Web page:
The deadline for the submission of abstracts is 1 November
2004. Notification of acceptance will be given by 15 November 2004.
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Message 2: Expecting the Unexpected - Exceptions in Grammar

Date: Tue, 10 Aug 2004 04:53:42 -0400 (EDT)
From: heike.wiese <heike.wieserz.hu-berlin.de>
Subject: Expecting the Unexpected - Exceptions in Grammar


Expecting the Unexpected - Exceptions in Grammar 

Date: 23-Feb-2005 - 25-Feb-2005
Location: Cologne, Germany
Contact: Heike Wiese
Contact Email: exceptionsstaff.hu-berlin.de 
Meeting URL: http://www.dgfs.de/cgi-bin/koeln2005.pl 

Linguistic Sub-field: General Linguistics, Language Description,
Linguistic Theories 
Call Deadline: 15-Aug-2004

Meeting Description:

EXPECTING THE UNEXPECTED: EXCEPTIONS IN GRAMMAR
Workshop as part of the 26th Annual Meeting of the German Society for
Linguistics (DGfS)

Organisers: Horst Simon & Heike Wiese (Humboldt-University Berlin)

Keynote speakers:
Frans Plank (University of Konstanz) 
Marga Reis (University of Tuebingen) 
Tom Wasow (Stanford University)

A general goal of scientific theories is to systematise data from a
particular field as completely and as elegantly as possible; ideally,
all phenomena should be accounted for within a simple system.

Is such a methodological aim also adequate for human language? In the
analysis of linguistic data, one frequently faces phenomena that pose
a problem for systematisation because they do not follow the standard
patterns one observes otherwise. The workshop will explore the
theoretical and practical problems that exceptions pose for
grammatical modelling; focussing on questions like:
- How can exceptions be identified? In how far is their special status
tied to the particular grammatical model used?
- Do exceptions constitute sub-systems? Are there special areas in
grammar where exceptions abound?
- How do exceptions emerge diachronically? How are they levelled out
again?
- Are there special acquisitional patterns for exceptions? How are
they affected in situations of language loss? What is their status in
language processing?
- Are exceptions also a part of communication systems of other
species, or are they a species-specific characteristic of the human
language faculty? Do they play a role in language evolution?

REMINDER: Deadline for submission of abstracts is this coming Sunday
(August 15th, 2004)!

Expecting the Unexpected - Exceptions in Grammar

Workshop as part of the 26th Annual Meeting of the German Society for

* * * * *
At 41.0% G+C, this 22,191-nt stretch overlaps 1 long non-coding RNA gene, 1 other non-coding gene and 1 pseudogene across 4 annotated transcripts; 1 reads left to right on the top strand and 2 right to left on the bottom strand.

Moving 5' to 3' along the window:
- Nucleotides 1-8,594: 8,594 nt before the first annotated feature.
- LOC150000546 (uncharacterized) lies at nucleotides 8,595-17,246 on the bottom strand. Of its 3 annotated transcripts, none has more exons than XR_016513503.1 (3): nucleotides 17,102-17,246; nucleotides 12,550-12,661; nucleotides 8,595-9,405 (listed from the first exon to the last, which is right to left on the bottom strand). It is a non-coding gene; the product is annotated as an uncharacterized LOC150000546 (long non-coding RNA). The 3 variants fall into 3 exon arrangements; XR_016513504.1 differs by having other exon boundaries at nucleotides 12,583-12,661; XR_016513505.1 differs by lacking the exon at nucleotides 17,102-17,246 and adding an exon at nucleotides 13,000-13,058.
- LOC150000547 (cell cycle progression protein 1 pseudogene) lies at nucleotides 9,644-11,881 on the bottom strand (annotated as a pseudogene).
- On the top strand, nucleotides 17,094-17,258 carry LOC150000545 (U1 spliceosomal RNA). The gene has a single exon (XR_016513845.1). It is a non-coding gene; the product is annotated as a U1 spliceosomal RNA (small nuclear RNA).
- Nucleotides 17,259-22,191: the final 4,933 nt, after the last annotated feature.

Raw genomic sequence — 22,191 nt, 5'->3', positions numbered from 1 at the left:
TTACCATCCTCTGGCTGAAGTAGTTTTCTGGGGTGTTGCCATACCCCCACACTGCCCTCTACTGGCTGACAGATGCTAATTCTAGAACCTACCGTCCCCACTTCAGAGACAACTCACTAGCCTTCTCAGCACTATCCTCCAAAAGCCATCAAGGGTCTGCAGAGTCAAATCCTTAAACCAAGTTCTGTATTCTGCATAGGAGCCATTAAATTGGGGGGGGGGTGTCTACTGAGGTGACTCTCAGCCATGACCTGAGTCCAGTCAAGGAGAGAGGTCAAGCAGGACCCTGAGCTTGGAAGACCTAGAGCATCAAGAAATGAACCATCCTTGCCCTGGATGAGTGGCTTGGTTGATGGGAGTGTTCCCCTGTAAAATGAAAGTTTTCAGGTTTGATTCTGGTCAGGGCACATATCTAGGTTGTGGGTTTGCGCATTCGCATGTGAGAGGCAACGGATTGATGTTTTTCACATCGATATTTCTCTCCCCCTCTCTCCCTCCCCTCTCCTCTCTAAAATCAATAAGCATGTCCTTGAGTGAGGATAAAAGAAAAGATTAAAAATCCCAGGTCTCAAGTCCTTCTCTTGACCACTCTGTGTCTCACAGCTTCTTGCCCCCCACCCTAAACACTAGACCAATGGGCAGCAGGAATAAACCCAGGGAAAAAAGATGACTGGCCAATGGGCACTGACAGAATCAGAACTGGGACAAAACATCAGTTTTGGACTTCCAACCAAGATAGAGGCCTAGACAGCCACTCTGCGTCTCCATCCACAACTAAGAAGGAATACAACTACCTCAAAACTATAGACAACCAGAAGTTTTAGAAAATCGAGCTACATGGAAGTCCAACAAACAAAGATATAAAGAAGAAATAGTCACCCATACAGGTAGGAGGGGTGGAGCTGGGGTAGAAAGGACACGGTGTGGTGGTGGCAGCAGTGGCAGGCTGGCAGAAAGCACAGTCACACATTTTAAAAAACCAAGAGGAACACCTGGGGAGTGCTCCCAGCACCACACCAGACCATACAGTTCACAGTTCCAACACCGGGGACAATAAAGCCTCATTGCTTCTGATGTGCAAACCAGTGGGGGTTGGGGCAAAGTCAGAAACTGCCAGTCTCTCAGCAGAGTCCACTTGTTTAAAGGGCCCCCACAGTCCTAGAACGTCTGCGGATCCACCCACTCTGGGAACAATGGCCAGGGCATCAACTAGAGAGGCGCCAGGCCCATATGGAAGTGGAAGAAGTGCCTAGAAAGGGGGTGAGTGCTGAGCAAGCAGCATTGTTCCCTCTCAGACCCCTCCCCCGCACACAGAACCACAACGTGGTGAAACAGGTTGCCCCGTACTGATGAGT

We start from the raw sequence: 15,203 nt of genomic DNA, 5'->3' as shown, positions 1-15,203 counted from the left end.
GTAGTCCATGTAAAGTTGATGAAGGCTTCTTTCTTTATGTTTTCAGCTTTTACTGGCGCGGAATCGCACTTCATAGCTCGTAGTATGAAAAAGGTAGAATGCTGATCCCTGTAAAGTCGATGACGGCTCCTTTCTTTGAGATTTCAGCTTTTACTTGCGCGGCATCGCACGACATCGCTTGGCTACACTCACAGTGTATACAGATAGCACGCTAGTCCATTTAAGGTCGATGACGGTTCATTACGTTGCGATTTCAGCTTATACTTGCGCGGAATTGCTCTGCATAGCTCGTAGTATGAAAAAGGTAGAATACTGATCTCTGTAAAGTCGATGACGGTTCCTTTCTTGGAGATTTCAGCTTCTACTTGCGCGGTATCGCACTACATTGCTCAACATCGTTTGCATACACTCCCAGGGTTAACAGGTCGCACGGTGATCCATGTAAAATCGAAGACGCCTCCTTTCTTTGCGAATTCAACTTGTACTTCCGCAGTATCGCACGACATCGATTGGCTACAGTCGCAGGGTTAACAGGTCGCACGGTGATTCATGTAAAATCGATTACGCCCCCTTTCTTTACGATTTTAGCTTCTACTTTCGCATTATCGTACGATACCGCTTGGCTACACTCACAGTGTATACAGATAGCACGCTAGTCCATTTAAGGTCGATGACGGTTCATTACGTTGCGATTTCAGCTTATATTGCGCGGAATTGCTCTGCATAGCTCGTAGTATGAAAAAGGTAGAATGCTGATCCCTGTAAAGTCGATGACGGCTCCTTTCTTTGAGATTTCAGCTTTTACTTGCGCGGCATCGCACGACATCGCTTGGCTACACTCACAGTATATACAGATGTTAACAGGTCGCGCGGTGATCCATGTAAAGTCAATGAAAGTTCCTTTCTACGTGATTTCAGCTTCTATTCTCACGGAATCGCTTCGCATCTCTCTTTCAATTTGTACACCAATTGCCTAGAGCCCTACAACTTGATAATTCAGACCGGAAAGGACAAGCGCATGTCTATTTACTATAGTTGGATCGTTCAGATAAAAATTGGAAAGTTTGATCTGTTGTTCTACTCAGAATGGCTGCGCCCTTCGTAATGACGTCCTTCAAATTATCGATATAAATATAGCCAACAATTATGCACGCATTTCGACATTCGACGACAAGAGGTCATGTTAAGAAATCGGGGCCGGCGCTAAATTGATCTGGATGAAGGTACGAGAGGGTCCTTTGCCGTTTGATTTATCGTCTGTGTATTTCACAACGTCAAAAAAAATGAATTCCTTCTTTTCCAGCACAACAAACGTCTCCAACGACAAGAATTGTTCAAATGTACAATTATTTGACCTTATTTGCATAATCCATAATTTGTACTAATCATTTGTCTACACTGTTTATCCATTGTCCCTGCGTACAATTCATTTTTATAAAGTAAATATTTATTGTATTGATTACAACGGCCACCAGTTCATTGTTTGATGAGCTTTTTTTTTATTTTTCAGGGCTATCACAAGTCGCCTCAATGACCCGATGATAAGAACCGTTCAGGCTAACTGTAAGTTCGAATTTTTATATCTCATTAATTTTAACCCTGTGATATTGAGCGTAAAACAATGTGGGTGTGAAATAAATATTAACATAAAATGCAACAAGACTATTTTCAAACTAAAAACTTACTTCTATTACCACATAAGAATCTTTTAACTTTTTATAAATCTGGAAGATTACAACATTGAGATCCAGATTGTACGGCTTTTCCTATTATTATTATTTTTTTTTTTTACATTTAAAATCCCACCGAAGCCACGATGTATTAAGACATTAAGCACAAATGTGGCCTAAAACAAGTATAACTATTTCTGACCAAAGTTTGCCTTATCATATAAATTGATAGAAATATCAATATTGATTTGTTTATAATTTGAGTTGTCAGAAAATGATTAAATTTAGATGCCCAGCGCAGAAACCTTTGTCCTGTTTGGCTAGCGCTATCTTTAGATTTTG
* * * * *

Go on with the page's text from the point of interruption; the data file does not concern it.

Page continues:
Linguistics (DGfS) at the University of Cologne, Germany (23rd-25th
February, 2005)

organisers: Horst Simon and Heike Wiese, Humboldt-University Berlin

Keynote speakers:	Frans Plank (University of Konstanz)
			Marga Reis (University of Tuebingen)
			Tom Wasow (Stanford University)

A general goal of scientific theories is to systematise data from a
particular field as completely and as elegantly as possible; ideally,
all phenomena should be accounted for within a simple system.

Is such a methodological aim also adequate for human language? In the
analysis of linguistic data, one frequently faces phenomena that pose
a problem for systematisation because they do not follow the standard
patterns one observes otherwise. There are various ways to deal with
this problem; possible options, as realised in different frameworks,
include:

- ignoring special cases and concentrating on abstract model building
instead,

- reserving a specialised part of the model (the 'lexicon') for
idiosyncrasies,

- dispensing with generalisations altogether and concentrating on
in-depth analyses of case studies.

In addition, some approaches favour 'softer' grammatical models (such
as Prototype Theory or Stochastic Optimality Theory) that can
integrate 'exceptions' without bestowing them a special theoretical
status. Finally, for some models of language change (e.g. those based
on evolutionary theory), the existence of exceptions is an integral
and constitutive part of the theory.

Exceptions can be defined both inter- and intra-linguistically. First,
typologically, exceptions can represent counter-examples to
cross-linguistically formulated general regularities, while they might
constitute a systematic phenomenon in the individual language in which
they occur (cf. e.g. the cases collected in the Constance
Rarit�tenkabinett). Second, in a particular language, exceptions can
represent an idiosyncratic phenomenon that cannot be captured by
intra-linguistic grammatical generalisations and therefore requires
special descriptive efforts.

In the workshop, we want to explore the theoretical and practical
problems that such intra- and inter-linguistic exceptions pose for
grammatical modelling. In particular, the workshop will be dedicated
to the following questions:

- How can exceptions be identified? In how far is their special status
tied to the particular grammatical model used?

- Do exceptions constitute sub-systems? Are there special areas in
grammar where exceptions abound?

- How do exceptions emerge diachronically? How are they levelled out
again?

- Are there special acquisitional patterns for exceptions? How are
they affected in situations of language loss? What is their status in
language processing?

- Are exceptions also a part of communication systems of other
species, or are they a species-specific characteristic of the human
language faculty? Do they play a role in language evolution?

We invite linguists from all persuasions who work on grammatic
modelling and who reflect on methodological issues, in particular
those working in the fields of grammatical theory, typology,
historical linguistics, psycho- and neurolinguistics, and computer
linguistics. General theoretical discussions and analyses of case
studies are equally welcome.

Talks will be 20 minutes each, with 10 minutes of discussion. Please
send an anonymous abstract of max. 500 words, as a text file or Word
file, to exceptionsstaff.hu-berlin.de, by Aug 15th, 2004.

Notification of acceptance or rejection will be sent by email in
September.

For further enquiries please contact:
Horst Simon or Heike Wiese,
Institut f�r deutsche Sprache und Linguistik
Humboldt-Universit�t zu Berlin, Germany

horst.simonunivie.ac.at (until Sept 20th) /
horst.simonrz.hu-berlin.de (from Oct 1st)
heike.wieserz.hu-berlin.de